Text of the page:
FrankBattle New Member

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    Not really. Get the tools. How much did you spend on your bike. If money is reallya constraint, take it to your LBS and borrow their tools. You can go McGuyver, but you might end up spending way more from possible damage. Listen to the good people here ..
     
  9. Doctor Morbius

    Doctor Morbius New Member

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    Beautifully stated.
     
  10. aa9t8

    aa9t8 New Member

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    just use your telepathic powers
     
  11. gclark8

    gclark8 New Member

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    Gentlemen, Sheldon Brown always has something: http://www.sheldonbrown.com/harris/tools/touring.html
     
  12. capwater

    capwater New Member

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    How do you build a house without a hammer ....... you don't. The tools are inexpensive, save the bandwitch and get them. The ghetto method sometimes has it's merit, bit not this time.
     
  13. MountainPro

    MountainPro New Member

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    there is no substitute for a lock ring remover...without risking damage.

    the chain whip can be home made or can be accomplished using thick leather gloves but nothing can remove the lock nut without risking cracking or damaging it other that the tool designed for the purpose.

    just buy it, its cheap and will save you a shit load of hassle..

    why the ferk are you so cheap?
     
  14. MountainPro

    MountainPro New Member

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    i have a Park tool that i have had for about 10 years....broke it a few weeks back removing a shimano mtb cassette that had rusted on a friends bike...

    i'll post a pic if you like..
     
  15. crashnigley

    crashnigley New Member

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  16. backtobiking

    backtobiking New Member

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    Nobody posted this, but the obvious way to remove it without buying oneself special tools is taking it to the bike shop and have them do it. Just call me Mr. Obvious.:p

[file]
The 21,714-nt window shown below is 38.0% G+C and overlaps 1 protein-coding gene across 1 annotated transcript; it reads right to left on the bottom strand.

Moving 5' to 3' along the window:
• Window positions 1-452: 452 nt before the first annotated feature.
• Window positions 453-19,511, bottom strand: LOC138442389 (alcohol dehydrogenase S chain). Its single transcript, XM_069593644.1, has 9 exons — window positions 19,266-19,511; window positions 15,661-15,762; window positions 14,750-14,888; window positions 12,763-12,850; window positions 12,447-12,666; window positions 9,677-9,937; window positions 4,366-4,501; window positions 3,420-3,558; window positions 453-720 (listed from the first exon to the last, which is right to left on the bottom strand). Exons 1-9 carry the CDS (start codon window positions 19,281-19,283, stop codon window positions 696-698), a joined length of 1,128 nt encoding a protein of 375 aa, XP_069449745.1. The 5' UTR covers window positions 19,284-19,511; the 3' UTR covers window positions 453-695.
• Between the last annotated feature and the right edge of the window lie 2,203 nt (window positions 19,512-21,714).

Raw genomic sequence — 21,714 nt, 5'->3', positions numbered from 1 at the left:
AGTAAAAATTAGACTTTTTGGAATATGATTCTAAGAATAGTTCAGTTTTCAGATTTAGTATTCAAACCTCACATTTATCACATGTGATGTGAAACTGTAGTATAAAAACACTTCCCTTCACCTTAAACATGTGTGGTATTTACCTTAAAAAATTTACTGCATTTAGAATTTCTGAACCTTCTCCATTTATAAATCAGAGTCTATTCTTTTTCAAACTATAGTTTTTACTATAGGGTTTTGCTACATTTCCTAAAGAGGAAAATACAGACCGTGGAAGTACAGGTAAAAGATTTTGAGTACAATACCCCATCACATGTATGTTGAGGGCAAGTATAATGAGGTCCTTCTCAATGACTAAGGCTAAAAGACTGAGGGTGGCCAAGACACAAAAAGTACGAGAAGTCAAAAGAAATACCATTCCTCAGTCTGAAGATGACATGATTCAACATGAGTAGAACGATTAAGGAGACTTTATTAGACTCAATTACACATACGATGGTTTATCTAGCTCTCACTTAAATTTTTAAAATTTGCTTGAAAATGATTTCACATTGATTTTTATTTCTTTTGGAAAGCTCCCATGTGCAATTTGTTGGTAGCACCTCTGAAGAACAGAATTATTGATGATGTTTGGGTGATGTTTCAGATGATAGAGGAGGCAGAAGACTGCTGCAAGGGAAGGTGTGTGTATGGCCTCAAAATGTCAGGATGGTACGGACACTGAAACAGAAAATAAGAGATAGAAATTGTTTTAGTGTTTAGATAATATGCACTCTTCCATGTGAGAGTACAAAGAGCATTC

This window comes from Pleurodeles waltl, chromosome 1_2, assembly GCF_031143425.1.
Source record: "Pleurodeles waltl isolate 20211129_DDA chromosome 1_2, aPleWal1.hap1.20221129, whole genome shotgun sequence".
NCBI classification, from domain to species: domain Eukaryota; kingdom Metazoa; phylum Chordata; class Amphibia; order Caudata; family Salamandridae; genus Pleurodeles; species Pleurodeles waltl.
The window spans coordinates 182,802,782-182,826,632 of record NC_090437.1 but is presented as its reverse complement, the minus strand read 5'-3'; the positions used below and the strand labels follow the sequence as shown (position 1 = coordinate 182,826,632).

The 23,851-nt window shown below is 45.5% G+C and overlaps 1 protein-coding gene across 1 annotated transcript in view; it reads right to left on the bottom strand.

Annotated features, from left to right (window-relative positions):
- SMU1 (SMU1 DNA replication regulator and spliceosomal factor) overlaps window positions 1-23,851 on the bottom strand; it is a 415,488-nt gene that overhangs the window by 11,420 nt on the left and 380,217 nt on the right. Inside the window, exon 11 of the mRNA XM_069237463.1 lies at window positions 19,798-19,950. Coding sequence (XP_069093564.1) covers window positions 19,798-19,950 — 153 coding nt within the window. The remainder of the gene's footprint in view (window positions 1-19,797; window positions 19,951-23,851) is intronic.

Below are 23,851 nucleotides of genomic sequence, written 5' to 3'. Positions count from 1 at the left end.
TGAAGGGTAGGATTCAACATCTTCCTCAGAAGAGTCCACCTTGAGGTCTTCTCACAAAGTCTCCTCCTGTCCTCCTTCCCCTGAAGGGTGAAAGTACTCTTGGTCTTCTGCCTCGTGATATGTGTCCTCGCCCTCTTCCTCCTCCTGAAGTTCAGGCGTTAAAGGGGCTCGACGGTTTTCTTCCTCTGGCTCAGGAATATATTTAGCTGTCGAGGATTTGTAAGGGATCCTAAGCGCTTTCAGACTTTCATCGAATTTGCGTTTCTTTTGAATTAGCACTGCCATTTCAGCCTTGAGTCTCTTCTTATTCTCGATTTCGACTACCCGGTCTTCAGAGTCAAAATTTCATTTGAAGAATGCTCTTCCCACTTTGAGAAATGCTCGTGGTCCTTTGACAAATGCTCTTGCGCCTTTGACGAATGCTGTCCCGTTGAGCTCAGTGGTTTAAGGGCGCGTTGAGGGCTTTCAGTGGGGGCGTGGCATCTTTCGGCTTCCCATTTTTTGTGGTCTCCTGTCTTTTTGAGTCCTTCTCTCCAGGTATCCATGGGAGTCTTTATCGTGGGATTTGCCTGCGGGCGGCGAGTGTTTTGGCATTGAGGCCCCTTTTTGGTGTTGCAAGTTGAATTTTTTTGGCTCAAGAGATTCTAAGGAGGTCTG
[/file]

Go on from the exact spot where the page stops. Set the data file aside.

17. Ray Dockrey

    Ray Dockrey New Member

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    If you have a good relationship with them they will probably do it for free.
     
  18. lks

    lks New Member

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    Only if my "LIFE" depened on it, would I try the following. Stick as many bladed screw drivers into the cassette lock ring as you can. Wrap tape around the handles as tight as you can. Place two wrenches, 180 degrees apart on the screw driver shanks. You can try using Pipe wrenchs, crescent wrenchs, Channel locks or vise grips. Push down on the handles with you chest and turn both wrenches counter clockwise. Be prepared to cry in your beer.
     
  19. Windbreaker

    Windbreaker New Member

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    A direct answer to your question is: If you use anything other than the correct tool, you risk damaging your cassette or cassette lockring. So, No, it's not possible.
     
  20. justsayin

    justsayin New Member

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    wow the majority of the responses to this guy/gal are from a bunch of assholes!!





    assholes!